Andrew Gillum, Tallahassee mayor and Florida’s Democrat nominee for governor, accused President Donald Trump of putting “partisanship” over “leadership” as Hurricane Michael barrels toward the Florida Panhandle.
Watch: 3:06 – 5:53:
— MSNBC (@MSNBC) October 10, 2018
A partial transcript is as follows:
HALLIE JACKSON: Earlier this morning, Gov. Scott was asked about the individual campaigns, Flordia obviously the epicenter not just of this storm, but of the political midterm push as we are now just four weeks away. He said, “It’s up to the individual campaigns here whether they are going to pull adds or keeps adds on the airwaves.” Your Republican opponent, Ron DeSantis, is actually taking his campaign and putting it into rescue and recovery efforts, I think. He’s out there trying to help some folks. What do you make of that?
ANDREW GILLUM: Well, actually, my opponent has decided to leave all of his negative advertising up, all the way up the panhandle, including right here where we are preparing our citizens for a Category 4 hurricane impact. Those news alerts are obviously on commercial breaks, being intermittently interrupted by negative campaign ads that are untrue. I think that’s unfortunate. We can’t recall a time where candidates for state-wide office have not pulled down negative ads during hurricane season. You got a whole region of our state, where folks are fleeing for their lives, anticipating what is a life-threatening event impacting this state. I again would encourage my opponent to just subside from the politics. We’ll have plenty enough room beyond this storm to compete between our ideas. What we need now is the state to come together to reduce our partisanship and to focus on this important storm impacting our state.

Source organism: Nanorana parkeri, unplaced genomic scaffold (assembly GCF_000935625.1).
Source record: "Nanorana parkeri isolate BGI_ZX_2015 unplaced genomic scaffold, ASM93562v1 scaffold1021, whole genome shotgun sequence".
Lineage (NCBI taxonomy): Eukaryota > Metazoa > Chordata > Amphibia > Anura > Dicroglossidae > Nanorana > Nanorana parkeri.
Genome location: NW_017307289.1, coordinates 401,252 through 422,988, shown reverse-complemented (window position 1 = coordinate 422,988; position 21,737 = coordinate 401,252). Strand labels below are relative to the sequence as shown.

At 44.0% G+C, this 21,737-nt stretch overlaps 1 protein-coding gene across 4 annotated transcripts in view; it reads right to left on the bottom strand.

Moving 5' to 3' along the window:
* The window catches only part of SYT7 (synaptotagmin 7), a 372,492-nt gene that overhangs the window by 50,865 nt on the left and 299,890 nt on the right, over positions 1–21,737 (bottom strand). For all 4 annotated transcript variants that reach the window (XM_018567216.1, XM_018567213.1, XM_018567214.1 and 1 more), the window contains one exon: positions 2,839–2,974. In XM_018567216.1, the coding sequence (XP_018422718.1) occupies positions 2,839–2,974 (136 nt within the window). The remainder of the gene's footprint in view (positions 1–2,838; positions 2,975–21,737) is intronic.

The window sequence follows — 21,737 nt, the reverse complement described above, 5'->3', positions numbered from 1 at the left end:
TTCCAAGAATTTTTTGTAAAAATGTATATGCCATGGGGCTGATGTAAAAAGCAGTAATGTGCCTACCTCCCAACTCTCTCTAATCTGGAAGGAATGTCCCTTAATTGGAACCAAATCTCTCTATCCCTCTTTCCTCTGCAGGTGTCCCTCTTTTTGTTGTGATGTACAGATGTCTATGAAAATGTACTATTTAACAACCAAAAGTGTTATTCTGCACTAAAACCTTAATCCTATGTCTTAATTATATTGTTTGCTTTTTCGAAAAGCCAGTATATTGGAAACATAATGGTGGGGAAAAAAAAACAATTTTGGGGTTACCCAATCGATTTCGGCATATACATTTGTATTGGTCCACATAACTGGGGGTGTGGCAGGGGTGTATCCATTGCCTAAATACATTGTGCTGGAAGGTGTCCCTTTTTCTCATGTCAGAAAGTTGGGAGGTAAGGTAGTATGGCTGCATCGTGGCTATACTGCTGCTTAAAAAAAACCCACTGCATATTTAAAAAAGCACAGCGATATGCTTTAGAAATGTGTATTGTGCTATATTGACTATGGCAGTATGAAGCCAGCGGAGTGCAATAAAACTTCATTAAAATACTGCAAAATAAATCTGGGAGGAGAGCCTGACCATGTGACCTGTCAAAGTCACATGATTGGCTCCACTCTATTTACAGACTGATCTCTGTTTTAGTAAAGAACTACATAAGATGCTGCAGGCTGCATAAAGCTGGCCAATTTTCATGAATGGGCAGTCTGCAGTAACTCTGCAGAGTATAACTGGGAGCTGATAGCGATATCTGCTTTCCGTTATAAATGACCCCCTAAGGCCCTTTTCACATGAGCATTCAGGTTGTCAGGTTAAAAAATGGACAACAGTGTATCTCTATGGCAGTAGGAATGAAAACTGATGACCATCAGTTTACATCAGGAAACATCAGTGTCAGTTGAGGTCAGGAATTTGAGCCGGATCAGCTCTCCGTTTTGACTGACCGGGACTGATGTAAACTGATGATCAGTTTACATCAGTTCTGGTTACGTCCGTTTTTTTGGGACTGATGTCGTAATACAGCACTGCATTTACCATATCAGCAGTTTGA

JACKSON: Mayor, before I let you go, you’re riding that this is life-threatening storm bearing down on your state here. If you end up the governor and something like this were to happen, you will need federal help. You will need an emergency response and response from the federal government, and you and President Trump have a pretty bad relationship right now. How are you two supposed to work together if, in fact, this were to happen again and you were leading the state?
GILLUM: First of all, the governor’s job is to do what is in the best interest of the people of the state of Florida. The president came on the eve of this storm impacting our state and decided he wanted to attack me as a sitting mayor, who right now sits in the eye of the storm and the pathway of the trajectory of its impact. What I encouraged is that the president take the high road, that the candidate for governor take the high road, that what we need from them is leadership, not partisanship. We want a president. We want a commander-in-chief.
JACKSON: Do you see a path to working with him?
GILLUM: I do. Again, I’ve said along the trail, and, obviously, I’ll say it today: I am absolutely prepared to work with the president for the benefit of the people of our state. I think that’s what you have to do. What we can’t do is subside into partisanship and division, and, unfortunately, that’s what the president has chosen that take. I think he still has time to recover himself, especially as we go into this storm event. We are going to need the assistance of the federal government as our communities begin to repair from it.